End of silence. November might decide the ruble’s fate

New trials await the Russian currency after October lull

November might become a decisive month for the ruble rate till the end of 2018: the Russian currency will have to face consequences of the election to the US Congress. A new wave of negativism can arise after an October lull in sanctions and the tax payment period. However, there are chances to get stronger in the best-case scenario. Realnoe Vremya tells the details.

Calm October

October ended without emotional shocks in the financial market. The ruble was lower than 66 rubles/$ or, more precisely, in the diapason of 65,3-65,7/$ in the second half of the month. The negative news from the USA didn't disturb the lull: a new round of ''sanctions from the hell'' awaited the market only in November. Moreover, a reason for a short-term positive appeared in late October: US President's adviser John Bolton claimed Washington wasn't considering additional sanctions on the Skripal case.

The ruble kept receiving support from oil prices. In September, a barrel of Urals was 1,4 times higher than in the analogous month in 2017. In January-September, in general, the average price exceeded last year's price by 39,7%. The moratorium on currency interventions the Central Bank promised to stick to till the end of the year was the recipe for stability.

Powerful data on Russia's payment balance for the third quarter were ready in early October – current transactions' surplus totalled $26,4bn against a $3,2bn deficit a year ago. Finally, the tax payment period was an additional stimulus for the Russian currency.

Peace breakers

But peace might come to an end. In Alfa-Bank analysts' opinion, the first decade of November will be probably decisive and define the dynamics of the rate till the end of 2018. Mid-term election to the US Congress was on 6 November, and many analysts forecast further sanction-related decisions will depend on its outcome. According to some forecasts, the sanction rhetoric might become tougher after the election. If sanctions aren't announced in the next several weeks, the chances for a firmer ruble will grow, Alfa-Bank notes. Vladimir Putin and Donald Trump's meeting was scheduled for 11 November.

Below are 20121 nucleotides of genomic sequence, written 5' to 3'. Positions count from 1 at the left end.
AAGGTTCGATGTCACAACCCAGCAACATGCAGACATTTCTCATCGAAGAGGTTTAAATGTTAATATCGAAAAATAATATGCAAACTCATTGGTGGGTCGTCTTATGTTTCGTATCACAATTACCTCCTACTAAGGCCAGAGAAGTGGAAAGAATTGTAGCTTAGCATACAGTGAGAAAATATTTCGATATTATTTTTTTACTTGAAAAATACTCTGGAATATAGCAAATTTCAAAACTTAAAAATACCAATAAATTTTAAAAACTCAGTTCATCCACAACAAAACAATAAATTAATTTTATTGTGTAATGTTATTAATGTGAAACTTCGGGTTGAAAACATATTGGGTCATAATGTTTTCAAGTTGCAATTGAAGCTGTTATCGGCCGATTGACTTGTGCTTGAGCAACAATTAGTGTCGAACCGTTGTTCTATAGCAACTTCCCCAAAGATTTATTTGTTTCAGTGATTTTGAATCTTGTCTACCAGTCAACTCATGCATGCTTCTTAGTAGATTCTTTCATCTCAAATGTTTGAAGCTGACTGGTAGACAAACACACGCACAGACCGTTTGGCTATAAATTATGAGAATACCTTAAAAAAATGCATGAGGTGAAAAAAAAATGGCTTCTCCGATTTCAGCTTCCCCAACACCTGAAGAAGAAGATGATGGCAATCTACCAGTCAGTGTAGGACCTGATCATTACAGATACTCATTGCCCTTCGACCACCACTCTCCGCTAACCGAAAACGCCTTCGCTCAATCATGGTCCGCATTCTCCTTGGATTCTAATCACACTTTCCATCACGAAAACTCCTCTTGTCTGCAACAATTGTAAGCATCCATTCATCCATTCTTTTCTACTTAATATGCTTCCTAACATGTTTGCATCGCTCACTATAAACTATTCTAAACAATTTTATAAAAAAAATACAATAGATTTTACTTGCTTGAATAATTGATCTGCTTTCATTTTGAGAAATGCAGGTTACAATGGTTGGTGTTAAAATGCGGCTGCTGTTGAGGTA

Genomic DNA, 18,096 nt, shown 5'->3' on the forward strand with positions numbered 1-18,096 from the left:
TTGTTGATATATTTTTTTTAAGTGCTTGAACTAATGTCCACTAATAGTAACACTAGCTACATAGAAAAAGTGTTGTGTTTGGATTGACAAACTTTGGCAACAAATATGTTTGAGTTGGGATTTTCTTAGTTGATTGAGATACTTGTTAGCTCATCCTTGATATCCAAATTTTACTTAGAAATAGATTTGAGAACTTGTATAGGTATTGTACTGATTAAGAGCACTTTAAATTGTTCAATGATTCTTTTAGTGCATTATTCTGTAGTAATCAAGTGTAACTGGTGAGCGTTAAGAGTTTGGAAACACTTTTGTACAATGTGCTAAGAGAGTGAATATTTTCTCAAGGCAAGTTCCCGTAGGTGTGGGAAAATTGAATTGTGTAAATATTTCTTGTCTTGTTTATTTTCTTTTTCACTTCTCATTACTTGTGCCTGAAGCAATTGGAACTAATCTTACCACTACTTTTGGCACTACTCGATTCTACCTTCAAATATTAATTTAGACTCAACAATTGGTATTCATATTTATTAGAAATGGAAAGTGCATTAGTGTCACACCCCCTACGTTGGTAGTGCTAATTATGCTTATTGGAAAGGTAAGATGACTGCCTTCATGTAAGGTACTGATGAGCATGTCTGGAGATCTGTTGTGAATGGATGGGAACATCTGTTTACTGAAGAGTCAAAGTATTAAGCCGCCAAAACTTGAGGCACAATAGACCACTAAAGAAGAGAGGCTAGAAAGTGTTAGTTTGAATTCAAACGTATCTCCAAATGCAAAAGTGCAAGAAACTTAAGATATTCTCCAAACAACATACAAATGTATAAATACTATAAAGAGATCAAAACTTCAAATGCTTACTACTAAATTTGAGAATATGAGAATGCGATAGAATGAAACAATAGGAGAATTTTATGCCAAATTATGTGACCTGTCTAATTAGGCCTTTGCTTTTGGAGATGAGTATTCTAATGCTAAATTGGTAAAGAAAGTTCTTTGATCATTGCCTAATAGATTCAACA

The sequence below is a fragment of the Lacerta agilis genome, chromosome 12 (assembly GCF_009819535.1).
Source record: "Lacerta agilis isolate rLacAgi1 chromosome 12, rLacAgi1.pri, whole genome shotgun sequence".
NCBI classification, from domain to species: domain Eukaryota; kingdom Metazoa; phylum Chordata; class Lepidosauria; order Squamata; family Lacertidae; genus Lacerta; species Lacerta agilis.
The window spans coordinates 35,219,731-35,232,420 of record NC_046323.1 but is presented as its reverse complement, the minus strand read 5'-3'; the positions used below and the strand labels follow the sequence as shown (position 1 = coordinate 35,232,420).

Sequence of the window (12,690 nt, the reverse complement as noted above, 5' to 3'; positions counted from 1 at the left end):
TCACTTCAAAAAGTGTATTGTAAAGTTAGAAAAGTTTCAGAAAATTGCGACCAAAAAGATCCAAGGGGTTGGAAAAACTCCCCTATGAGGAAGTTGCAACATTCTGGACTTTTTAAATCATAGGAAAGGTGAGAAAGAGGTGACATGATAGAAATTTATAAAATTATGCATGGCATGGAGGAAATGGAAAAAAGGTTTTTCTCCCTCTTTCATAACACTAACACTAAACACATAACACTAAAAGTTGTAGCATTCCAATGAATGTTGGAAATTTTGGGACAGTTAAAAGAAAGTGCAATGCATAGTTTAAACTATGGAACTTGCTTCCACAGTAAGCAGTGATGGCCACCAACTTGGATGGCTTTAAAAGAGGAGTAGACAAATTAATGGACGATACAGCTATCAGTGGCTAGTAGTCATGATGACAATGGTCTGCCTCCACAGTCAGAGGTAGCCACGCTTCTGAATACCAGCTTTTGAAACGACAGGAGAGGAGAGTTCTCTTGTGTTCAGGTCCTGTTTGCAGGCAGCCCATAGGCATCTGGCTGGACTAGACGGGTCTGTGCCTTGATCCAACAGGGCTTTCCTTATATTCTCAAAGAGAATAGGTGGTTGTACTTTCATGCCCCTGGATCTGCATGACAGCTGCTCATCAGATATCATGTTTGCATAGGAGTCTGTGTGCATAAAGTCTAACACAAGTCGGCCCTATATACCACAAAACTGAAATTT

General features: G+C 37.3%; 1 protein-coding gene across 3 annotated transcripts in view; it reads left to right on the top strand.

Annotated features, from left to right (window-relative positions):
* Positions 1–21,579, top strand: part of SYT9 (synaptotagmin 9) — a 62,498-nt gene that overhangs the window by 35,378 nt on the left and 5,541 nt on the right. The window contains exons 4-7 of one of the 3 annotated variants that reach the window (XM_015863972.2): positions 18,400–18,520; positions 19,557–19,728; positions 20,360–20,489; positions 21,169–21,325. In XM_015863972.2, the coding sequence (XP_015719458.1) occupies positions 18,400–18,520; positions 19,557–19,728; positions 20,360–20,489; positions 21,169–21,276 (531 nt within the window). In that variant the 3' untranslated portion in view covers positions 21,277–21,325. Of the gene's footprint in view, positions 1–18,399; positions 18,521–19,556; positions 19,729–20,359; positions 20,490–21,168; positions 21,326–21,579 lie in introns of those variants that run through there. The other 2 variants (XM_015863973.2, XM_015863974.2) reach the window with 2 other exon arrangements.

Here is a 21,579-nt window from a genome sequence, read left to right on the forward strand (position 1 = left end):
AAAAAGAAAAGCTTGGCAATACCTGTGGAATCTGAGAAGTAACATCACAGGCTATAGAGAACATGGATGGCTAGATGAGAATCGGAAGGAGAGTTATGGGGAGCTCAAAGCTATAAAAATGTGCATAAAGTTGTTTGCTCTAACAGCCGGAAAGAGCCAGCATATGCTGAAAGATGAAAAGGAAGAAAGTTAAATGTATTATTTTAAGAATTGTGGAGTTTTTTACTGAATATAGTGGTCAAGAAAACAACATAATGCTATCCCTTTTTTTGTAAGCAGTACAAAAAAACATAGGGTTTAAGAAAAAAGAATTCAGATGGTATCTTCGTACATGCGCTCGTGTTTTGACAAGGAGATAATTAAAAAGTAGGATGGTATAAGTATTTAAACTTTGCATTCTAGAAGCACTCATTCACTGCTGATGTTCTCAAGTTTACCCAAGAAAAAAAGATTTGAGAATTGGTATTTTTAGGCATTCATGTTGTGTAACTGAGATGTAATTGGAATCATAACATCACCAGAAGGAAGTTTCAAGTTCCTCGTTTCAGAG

The presidents of the countries were to meet in Paris to mark the 100 th anniversary of the end of the First World War. ''It will be a normal bilateral meeting,'' Putin's aide Yury Ushakov said. According to him, the meeting wasn't supposed to have a big delegation, but ''key representatives from both sides'' were expected. John Bolton, in turn, has recently supposed the meeting is likely to be short. Now the meeting has been deferred indefinitely, which raises the ''degree of expectations''.

Previously, the leaders of Russia and the USA met only once for bilateral talks – this July in Helsinki. This is why many people think the market's moods and particularly the situation with the ruble will depend on how the new meeting will look and when it will be.

Many people think the market's moods and particularly the situation with the ruble will depend on how the new meeting will look and when it will be. Photo: kremlin.ru

Up or down

Promsvayzbank's leading analyst Mikhail Poddubsky thinks the November events might influence the ruble only in the short term – in the long term, everything depends on the situation in developing markets. According to him, now the ruble is highly correlating with all currencies of developing countries. And calm October is a general tendency for them.

''As for the election and the meeting of Putin and Trump, undoubtedly, we should keep them in mind, and volatility of the Russian currency can probably somehow grow after these events. But if we're talking about from a perspective of a month, general tendencies are more important anyway.''

''In our opinion, the ruble has been underestimated at the moment. Theoretically, these is some potential for growth, but it's hard until there is a positive in all currencies of developing countries and sanctions are imposed. This doesn't allow the ruble to be at the level that can be considered fair,'' Poddubsky adds.

''Unfortunately, we don't expect positive changes,'' says Investment Director at General Invest Denis Gorev. ''We unlikely should wait for the sanction rhetoric to weaken – therefore, the pressure on the ruble will remain quite strong till the end of the year. In case of the negative development of events (more severe sanctions), we expect to see the ruble at 72-75 rubles per dollar.''

''In any case, the ruble won't stay at the current level. Of course, there will be volatility both before and after the election,'' Deputy Direct at Finam IC Yaroslav Kabakov is sure. According to his estimate, the diapason of fluctuations might vary from 61 to 68 rubles per dollar. The ruble can become both firmer (if the Republicans win) and weaker (if the Democrats win) in this corridor.

By Artyom Malyutin